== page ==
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, 301 (3), 1020-4

Characterization of a Novel Endocannabinoid, Virodhamine, With Antagonist Activity at the CB1 Receptor

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Characterization of a Novel Endocannabinoid, Virodhamine, With Antagonist Activity at the CB1 Receptor

Amy C Porter et al. J Pharmacol Exp Ther.

Abstract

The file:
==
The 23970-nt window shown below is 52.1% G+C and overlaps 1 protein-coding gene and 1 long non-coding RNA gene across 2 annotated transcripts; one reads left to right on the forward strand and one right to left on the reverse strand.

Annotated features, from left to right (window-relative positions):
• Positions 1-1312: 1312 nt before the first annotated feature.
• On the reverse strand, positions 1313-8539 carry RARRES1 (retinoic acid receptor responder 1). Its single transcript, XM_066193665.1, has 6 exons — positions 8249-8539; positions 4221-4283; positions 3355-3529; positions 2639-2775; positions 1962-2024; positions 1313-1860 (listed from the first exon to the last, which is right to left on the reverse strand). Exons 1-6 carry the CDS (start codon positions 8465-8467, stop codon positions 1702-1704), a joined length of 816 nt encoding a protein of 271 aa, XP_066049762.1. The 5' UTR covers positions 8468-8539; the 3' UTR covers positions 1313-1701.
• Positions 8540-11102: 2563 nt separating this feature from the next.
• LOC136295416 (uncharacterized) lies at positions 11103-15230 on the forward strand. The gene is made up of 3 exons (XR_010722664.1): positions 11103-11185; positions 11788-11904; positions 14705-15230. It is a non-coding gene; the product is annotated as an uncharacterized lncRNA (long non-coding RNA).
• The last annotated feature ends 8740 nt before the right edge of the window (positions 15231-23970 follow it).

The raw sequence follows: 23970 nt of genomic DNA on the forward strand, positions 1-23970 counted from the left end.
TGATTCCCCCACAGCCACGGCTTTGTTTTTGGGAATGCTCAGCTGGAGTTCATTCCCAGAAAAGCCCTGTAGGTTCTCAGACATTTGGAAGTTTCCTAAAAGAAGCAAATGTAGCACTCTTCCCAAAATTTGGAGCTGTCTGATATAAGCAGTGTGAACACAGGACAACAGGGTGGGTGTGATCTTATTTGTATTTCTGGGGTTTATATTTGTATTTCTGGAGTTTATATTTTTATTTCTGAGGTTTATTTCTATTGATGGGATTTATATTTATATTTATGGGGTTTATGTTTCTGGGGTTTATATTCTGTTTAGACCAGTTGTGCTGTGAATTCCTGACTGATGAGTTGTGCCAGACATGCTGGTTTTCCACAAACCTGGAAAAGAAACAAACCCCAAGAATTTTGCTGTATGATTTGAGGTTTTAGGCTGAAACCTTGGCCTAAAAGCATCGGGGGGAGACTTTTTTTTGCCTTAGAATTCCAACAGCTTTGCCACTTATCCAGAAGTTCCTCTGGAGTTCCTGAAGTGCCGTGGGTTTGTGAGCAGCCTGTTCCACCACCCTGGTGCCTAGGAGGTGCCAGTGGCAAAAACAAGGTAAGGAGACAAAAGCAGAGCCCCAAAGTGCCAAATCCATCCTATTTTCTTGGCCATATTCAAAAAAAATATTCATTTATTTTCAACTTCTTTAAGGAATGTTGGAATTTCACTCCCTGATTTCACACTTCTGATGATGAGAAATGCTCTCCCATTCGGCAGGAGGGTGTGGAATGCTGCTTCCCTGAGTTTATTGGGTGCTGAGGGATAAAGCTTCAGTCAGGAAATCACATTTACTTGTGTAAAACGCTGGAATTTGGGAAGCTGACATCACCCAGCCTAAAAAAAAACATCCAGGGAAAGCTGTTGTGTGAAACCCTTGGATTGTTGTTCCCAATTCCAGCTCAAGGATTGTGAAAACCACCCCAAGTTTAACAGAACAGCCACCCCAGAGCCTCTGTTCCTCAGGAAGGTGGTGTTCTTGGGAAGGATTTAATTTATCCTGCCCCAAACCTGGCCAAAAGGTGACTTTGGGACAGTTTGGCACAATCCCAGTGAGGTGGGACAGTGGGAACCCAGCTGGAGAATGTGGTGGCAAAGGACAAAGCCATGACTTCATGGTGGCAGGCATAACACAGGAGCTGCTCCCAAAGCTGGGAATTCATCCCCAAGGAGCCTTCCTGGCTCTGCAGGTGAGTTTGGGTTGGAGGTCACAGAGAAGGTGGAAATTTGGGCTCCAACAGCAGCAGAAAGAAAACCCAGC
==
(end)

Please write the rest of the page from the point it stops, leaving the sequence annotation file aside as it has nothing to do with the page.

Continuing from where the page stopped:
The first endocannabinoid, anandamide, was discovered in 1992. Since then, two other endocannabinoid agonists have been identified, 2-arachidonyl glycerol and, more recently, noladin ether. Here, we report the identification and pharmacological characterization of a novel endocannabinoid, virodhamine, with antagonist properties at the CB1 cannabinoid receptor. Virodhamine is arachidonic acid and ethanolamine joined by an ester linkage. Concentrations of virodhamine measured by liquid chromatography atmospheric pressure chemical ionization-tandem mass spectrometry in rat brain and human hippocampus were similar to anandamide. In peripheral tissues that express the CB2 cannabinoid receptor, virodhamine concentrations were 2- to 9-fold higher than anandamide. In contrast to previously described endocannabinoids, virodhamine was a partial agonist with in vivo antagonist activity at the CB1 receptor. However, at the CB2 receptor, virodhamine acted as a full agonist. Transport of [(14)C]anandamide by RBL-2H3 cells was inhibited by virodhamine. Virodhamine produced hypothermia in the mouse and acted as an antagonist in the presence of anandamide both in vivo and in vitro. As a potential endogenous antagonist at the CB1 receptor, virodhamine adds a new form of regulation to the endocannabinoid system.

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